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Prolexic is an ISP specializing in defending its customers against DDoS attacks.


The Church of Scientology's website is hosted with Prolexic. The following text, DDoS Do's and Don'ts, appeared here. The brief summary, for those who think it is TLDR, is:

These people are assholes who are totally asking for it and ought to at least provide us with a warning the next time they're going to pull an asshole move like the ones they have in the past.

DDoS Do's and Don'ts

February 11, 2008

In January 2008, the Church of Scientology International endured a DoS (denial of service) attack on its Web site that, at its peak, saw a top assault rate of 20,000 PPS (packets per second) and an average attack size of 15,000 PPS. On Jan. 19, the onslaught's pinnacle, the Web site was struck by 488 attacks, each lasting up to 1.8 hours.

Although the onslaught made worldwide headlines thanks, in large part, to its high-profile target the DoS techniques used against the Web site weren't unusual. In fact, in several ways, the Church of Scientology's travails serve as an example of how other organizations can help their Web sites withstand and recover from a DoS attack.

Here are the top lessons learned from the Church of Scientology's DoS attack.

Lesson 1: Invest in a DoS detection tool. An IDS (Intrusion Detection System) can help an organization identify the start of a DoS attack. By spotting telltale deviations in traffic flow, an IDS can warn the network administrator in advance and give him or her time to take actions, such as switching to an emergency block of IP addresses with a separate route for critical servers.

Lesson 2: Invest in a DoS response tool. Adding an IPS (Intrusion Prevention System) can help deflect some of a DoS attacks impact. An IPS is designed to take swift action such as blocking specific IP addresses whenever a traffic-flow anomaly arises. The technology prevents servers from becoming quickly overwhelmed, giving the network administrator time to move to a backup strategy.

Lesson 3: Use a DoS mitigation service. After the assault began, the Church of Scientology moved its Web site to Prolexic Technologies Inc., a company that specializes in protecting sites from DoS attacks. Like other companies in the field, Prolexic Technologies places its own servers in front of the attacked machines, filtering out bad packets and passing genuine traffic to the organization's servers.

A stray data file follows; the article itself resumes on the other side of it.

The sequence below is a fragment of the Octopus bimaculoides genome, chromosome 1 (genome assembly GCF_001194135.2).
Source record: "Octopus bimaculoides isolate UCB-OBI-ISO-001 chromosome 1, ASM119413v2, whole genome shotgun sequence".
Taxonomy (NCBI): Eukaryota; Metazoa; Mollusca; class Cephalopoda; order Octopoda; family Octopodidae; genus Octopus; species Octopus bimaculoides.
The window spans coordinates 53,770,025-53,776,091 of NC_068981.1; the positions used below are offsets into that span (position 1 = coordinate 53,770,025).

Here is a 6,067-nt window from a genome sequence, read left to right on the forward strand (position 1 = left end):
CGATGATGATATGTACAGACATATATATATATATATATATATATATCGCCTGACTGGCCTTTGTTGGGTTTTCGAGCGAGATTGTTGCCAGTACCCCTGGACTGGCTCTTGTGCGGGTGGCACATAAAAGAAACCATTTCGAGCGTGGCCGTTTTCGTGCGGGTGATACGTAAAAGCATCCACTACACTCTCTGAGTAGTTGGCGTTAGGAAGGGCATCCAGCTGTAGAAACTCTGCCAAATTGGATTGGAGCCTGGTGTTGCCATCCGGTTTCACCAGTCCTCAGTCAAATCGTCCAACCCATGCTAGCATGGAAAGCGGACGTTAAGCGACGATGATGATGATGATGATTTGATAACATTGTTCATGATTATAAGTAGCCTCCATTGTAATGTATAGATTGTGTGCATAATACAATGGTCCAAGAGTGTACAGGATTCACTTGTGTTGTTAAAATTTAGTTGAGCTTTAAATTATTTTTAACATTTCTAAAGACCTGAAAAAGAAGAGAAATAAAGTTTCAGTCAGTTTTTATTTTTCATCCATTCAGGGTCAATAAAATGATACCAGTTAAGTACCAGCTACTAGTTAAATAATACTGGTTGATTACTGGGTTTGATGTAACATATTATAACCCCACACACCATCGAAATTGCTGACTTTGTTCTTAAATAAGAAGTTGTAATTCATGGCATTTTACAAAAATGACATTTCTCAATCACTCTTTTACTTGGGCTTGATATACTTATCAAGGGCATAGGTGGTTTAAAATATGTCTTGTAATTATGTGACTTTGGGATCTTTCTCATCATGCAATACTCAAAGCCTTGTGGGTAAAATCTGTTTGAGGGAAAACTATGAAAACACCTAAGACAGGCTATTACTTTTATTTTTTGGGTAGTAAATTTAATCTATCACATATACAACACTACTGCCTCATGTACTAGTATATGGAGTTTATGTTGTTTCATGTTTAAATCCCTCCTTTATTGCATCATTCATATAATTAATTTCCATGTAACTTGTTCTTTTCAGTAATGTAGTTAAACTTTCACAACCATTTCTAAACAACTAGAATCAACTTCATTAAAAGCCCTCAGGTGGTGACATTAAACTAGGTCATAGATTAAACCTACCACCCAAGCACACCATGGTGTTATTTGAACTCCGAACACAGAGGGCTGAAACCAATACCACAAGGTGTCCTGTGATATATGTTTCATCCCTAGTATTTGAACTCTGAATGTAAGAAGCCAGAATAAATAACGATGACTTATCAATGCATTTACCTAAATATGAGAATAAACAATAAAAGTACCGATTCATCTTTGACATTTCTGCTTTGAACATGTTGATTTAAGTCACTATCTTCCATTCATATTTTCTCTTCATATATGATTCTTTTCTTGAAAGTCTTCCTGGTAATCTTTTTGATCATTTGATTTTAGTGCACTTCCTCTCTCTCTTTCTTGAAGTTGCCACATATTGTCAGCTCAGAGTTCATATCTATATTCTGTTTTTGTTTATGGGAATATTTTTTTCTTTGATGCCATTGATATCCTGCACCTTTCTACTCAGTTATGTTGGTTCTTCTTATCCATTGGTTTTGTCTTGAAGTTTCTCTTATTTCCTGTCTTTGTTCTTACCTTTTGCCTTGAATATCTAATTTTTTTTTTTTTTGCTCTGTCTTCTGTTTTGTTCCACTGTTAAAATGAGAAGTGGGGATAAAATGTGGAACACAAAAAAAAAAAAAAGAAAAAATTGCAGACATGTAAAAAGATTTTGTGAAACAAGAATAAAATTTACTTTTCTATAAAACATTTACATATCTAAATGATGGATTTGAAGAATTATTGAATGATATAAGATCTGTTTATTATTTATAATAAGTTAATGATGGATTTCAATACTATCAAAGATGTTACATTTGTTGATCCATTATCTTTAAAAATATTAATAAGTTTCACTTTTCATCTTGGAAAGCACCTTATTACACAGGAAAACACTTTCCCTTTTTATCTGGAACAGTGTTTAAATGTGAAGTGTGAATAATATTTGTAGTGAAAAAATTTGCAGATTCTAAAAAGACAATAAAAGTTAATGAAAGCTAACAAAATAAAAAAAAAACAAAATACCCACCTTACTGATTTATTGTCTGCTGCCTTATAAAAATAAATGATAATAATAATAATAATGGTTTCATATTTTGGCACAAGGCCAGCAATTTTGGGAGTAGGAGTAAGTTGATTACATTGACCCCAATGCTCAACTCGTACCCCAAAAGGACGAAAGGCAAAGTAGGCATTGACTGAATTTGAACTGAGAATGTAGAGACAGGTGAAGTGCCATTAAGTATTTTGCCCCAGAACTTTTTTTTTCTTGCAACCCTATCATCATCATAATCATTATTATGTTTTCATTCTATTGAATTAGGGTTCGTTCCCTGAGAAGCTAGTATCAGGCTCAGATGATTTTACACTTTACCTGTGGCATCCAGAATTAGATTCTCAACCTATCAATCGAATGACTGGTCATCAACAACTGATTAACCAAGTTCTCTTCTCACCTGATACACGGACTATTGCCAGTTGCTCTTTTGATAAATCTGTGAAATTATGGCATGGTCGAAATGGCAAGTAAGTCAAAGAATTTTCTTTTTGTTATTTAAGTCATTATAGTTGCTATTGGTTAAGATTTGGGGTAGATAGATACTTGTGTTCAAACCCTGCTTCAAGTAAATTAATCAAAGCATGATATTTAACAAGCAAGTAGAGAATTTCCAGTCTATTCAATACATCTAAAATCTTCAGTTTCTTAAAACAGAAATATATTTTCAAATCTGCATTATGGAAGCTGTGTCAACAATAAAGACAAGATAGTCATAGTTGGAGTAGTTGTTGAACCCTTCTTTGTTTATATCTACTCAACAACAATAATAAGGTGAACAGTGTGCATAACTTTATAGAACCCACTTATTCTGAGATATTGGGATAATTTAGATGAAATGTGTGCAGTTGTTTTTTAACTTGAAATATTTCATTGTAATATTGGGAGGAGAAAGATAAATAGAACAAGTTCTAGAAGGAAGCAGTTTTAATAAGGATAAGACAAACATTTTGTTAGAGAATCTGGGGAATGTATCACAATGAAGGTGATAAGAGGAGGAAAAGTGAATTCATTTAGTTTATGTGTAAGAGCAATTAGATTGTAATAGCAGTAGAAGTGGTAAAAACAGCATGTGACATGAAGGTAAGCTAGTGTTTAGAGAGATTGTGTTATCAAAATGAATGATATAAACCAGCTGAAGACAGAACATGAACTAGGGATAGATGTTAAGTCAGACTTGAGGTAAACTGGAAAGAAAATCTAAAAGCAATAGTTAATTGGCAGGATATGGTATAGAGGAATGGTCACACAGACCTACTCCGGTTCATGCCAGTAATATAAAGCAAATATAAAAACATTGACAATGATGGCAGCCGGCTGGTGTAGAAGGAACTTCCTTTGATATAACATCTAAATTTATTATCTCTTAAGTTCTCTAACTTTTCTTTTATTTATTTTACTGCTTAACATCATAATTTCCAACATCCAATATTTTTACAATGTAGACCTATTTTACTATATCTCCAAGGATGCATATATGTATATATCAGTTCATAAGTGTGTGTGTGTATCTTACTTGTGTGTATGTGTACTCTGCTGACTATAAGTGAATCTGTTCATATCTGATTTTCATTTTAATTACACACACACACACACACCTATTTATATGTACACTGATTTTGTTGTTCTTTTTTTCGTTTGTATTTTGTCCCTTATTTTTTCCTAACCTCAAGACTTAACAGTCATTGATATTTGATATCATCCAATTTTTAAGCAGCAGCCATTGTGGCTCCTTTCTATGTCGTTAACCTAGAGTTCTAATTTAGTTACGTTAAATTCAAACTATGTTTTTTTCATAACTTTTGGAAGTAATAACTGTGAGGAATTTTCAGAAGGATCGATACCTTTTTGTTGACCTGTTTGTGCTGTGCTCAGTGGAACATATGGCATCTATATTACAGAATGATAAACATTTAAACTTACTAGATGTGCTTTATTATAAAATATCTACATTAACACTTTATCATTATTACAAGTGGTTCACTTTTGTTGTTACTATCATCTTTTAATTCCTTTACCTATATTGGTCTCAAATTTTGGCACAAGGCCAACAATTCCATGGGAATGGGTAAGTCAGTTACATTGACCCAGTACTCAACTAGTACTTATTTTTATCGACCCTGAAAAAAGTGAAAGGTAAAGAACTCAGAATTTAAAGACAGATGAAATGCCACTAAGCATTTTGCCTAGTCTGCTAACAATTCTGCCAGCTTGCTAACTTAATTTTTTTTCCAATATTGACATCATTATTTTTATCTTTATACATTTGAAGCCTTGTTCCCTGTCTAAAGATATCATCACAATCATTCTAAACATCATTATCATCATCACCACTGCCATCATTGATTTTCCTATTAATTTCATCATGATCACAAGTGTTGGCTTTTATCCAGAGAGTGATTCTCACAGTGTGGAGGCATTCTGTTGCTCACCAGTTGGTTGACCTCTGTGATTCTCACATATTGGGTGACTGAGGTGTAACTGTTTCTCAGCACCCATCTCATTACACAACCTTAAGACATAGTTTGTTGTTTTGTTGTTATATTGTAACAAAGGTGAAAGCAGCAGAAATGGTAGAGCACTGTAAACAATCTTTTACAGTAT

Lesson 4: Don't tick off your enemies. The Church of Scientology DoS assault was apparently triggered when the organization moved to delete a promotional video featuring actor and church member Tom Cruise from YouTube. This alleged action inflamed some church critics, and the attack began soon thereafter.

All organizations have detractors, and controversial actions are sometimes avoidable, so what happened to the Church of Scientology can happen to any enterprise. The Church of Scientology attack shows, however, that organizations need to prepare their Web sites for possible retaliation after a controversial event occurs by stepping up monitoring and planning-remediation efforts.

Lesson 5: Manage the public-relations aspect. A DoS attack on a public-facing Web site marks a time when IT leadership must work together with top management and the company's public-relations representatives to address questions posed by users, the media and the general public. Any organization affected by a DoS event needs to assure the world that it is taking all of the steps available to soften the attacks blow and to restore its Web site to a fully operational state as soon as possible.

Lesson 6: Let sleeping dogs lie. Once the attack concludes, stop talking about the event and resume normal activities as quickly and as quietly as possible. Don't issue warnings or threats to the attackers via the media; this will only keep the issue alive, raise tempers and greatly enhance the possibility of another assault. Most DoS attackers seek publicity, so don't hand it to them on a silver platter.